Well, first and foremost, I do think I am going to limit how many LTs a student can re-assess at once. Right now, gut reaction is 3 at a time, max, although I may adjust that down to 2. Someone had suggested to have a fixed number of re-assessments for the grading period or year. I'm not sure I want to go down that road. I like limiting a student to 3 attempts to re-assess - I only had 1 or 2 students who went to 3 attempts and they both mastered on that third attempt. However, if I go to the Dan Meyer/Kate Nowak system of assessing a LT twice and a student has to earn the "4" or "5" twice to earn mastery.

Secondly, as I look back at who was re-assessing and when, I definitely want to have some proof of practice before allowing a re-assessment. I haven't totally decided what that is going to be yet. One thought I am considering is submission of error analysis and correction of a missed test or re-assessment question coupled with a brief conference with the student as I review said analysis and correction. Another thought is to see the original practice problems completed as I had stated in my original SBG explanation. A third possibility is combining both of those ideas.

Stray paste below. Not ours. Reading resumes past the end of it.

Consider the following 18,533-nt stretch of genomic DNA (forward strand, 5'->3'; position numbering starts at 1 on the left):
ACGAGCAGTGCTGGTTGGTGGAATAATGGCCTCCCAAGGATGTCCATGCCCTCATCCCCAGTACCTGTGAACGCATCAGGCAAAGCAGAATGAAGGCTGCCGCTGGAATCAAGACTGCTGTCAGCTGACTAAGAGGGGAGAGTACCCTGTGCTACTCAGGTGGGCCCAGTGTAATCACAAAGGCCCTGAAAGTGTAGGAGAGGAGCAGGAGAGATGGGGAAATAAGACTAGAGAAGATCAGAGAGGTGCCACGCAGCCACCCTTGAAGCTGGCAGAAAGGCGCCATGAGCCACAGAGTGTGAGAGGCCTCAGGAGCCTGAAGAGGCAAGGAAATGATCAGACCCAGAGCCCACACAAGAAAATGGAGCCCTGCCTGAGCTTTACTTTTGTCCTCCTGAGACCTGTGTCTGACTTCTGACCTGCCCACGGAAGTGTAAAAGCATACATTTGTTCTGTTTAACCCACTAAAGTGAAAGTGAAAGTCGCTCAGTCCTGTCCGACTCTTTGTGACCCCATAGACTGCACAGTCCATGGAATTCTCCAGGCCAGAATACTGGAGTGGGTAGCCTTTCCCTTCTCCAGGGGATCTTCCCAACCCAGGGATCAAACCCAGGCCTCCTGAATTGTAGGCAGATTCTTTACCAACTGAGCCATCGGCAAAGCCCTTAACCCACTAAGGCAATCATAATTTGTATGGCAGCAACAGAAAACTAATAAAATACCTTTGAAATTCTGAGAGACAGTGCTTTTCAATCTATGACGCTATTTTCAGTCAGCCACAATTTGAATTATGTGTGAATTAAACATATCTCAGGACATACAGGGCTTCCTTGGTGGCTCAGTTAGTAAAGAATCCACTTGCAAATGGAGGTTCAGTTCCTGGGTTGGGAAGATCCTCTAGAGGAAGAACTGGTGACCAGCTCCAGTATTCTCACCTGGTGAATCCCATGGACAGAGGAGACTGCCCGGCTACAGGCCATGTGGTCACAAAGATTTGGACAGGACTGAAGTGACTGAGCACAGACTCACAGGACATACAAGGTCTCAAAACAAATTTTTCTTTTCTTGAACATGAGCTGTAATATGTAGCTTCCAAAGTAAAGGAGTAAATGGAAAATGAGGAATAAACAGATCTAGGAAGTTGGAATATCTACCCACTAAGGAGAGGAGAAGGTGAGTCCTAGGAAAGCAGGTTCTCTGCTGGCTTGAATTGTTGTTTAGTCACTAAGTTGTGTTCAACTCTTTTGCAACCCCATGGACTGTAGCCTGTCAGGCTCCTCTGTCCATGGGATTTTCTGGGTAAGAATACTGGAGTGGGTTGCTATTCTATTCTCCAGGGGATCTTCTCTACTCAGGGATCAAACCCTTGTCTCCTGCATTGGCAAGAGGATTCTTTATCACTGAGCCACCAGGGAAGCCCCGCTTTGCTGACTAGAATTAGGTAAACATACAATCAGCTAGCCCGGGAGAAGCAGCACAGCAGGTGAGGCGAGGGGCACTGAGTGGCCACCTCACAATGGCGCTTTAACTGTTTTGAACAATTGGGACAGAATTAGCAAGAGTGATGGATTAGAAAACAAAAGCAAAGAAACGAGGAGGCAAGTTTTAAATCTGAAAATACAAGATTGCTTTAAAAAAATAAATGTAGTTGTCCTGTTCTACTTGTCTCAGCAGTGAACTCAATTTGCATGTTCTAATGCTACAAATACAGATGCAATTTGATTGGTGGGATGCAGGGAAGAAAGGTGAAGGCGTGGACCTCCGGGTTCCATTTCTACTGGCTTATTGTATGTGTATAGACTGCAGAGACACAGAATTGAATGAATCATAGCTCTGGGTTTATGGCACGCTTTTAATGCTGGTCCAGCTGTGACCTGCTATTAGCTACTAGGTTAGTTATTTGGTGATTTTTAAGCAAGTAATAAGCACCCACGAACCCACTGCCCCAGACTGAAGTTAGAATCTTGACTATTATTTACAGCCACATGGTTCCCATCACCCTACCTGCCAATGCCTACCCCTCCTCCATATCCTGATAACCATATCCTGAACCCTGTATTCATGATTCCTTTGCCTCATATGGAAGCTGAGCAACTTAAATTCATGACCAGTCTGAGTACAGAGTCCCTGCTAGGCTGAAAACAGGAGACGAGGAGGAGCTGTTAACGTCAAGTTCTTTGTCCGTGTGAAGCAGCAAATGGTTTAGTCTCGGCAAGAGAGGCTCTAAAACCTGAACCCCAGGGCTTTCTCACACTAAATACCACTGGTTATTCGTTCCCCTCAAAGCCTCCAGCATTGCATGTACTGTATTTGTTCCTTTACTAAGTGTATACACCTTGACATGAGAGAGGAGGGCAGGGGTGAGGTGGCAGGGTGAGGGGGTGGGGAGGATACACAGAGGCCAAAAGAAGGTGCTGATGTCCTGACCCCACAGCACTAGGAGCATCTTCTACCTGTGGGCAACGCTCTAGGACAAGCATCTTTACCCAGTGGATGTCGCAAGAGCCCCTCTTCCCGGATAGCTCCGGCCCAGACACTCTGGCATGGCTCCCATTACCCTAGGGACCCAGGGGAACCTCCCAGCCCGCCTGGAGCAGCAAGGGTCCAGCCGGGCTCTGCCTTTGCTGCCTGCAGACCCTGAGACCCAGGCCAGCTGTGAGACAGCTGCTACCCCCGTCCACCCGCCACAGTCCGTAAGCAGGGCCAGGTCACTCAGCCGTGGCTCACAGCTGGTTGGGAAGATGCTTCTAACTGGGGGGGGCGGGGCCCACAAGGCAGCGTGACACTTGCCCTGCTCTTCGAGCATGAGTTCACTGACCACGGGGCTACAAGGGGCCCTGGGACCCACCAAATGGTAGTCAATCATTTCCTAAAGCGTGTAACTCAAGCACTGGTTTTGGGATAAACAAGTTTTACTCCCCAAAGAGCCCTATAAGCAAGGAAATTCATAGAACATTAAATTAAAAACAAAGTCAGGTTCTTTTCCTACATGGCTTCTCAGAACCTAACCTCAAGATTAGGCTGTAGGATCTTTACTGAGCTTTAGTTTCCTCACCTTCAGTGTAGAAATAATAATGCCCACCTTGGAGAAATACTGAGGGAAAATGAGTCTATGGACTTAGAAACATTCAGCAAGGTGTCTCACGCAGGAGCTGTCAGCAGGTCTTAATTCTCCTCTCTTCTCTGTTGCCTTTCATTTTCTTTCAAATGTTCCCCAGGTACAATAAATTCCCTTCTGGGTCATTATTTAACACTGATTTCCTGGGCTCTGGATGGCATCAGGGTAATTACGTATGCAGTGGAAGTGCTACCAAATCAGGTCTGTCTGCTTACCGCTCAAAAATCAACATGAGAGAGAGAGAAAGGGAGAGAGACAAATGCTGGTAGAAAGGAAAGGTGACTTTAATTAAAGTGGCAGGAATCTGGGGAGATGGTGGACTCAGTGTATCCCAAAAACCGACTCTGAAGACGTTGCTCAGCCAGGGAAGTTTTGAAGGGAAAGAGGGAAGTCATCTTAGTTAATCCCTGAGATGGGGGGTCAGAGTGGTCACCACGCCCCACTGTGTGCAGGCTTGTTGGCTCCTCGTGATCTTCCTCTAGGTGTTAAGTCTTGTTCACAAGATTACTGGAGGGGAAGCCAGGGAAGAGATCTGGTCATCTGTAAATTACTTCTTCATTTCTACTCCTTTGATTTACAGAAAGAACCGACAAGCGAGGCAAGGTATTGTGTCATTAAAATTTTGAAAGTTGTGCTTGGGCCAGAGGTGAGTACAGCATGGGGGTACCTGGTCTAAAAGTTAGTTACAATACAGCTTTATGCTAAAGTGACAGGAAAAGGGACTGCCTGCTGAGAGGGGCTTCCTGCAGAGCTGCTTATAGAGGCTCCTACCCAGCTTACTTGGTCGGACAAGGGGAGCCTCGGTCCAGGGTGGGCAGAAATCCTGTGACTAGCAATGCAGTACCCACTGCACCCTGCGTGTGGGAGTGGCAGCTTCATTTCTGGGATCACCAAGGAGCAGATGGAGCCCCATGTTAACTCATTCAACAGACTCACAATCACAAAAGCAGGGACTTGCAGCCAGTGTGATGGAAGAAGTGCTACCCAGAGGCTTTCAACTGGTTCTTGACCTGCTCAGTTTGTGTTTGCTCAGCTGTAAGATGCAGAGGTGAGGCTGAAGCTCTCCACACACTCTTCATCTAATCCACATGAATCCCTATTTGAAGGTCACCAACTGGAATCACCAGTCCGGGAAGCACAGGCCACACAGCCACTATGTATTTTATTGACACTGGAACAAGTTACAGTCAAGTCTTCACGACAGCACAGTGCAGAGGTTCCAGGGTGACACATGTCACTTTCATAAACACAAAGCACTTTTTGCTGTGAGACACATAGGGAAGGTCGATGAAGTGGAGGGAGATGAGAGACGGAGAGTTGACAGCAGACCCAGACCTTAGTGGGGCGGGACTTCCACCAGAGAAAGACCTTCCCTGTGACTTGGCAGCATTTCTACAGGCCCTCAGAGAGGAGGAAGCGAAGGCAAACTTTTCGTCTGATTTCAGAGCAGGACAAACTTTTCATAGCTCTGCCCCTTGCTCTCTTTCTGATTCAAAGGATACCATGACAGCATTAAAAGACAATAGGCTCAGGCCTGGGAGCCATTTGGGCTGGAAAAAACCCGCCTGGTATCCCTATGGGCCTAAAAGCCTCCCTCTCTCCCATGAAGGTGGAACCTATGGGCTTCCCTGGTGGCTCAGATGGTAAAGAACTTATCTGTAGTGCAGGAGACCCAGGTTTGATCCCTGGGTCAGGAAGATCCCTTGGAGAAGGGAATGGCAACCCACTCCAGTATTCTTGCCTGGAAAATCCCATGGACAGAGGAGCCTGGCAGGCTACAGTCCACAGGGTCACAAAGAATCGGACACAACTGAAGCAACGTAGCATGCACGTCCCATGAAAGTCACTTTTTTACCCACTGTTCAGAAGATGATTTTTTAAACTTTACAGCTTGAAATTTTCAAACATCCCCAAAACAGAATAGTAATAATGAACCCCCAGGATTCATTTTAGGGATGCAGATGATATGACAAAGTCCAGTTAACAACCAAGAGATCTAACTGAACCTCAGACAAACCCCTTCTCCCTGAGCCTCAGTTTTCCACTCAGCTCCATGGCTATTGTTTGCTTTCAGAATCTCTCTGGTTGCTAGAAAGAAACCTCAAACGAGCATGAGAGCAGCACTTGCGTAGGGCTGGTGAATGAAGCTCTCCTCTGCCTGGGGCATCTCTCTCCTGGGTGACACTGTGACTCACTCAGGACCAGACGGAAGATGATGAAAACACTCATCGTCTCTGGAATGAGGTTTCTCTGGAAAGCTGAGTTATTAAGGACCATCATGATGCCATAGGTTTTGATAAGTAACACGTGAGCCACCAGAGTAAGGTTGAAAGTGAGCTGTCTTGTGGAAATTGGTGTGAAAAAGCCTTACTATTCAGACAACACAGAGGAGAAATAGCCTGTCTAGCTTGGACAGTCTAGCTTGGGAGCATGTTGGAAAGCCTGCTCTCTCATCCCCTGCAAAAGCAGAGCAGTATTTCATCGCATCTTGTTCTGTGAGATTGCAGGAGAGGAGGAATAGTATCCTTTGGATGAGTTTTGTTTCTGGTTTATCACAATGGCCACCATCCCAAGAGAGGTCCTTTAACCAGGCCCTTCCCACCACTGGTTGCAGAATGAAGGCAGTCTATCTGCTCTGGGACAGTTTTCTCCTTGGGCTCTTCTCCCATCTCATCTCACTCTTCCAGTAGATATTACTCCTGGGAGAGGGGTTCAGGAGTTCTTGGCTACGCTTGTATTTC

I still think I am going to work on assessing 3 or 6 LTs at a time on a rolling basis as I've mentioned earlier (1-2-3, then 1-2-3-4-5-6, then 4-5-6-7-8-9, etc.) and students have to have mastered a problem on a particular LT twice to earn mastery. If you are new to this see Dan Meyer or Kate Nowak's blogs for more info.

As always - feel free to offer comments and suggestions (as well as other stuff you see in my data that maybe I didn't point out). I appreciate you taking the time to read!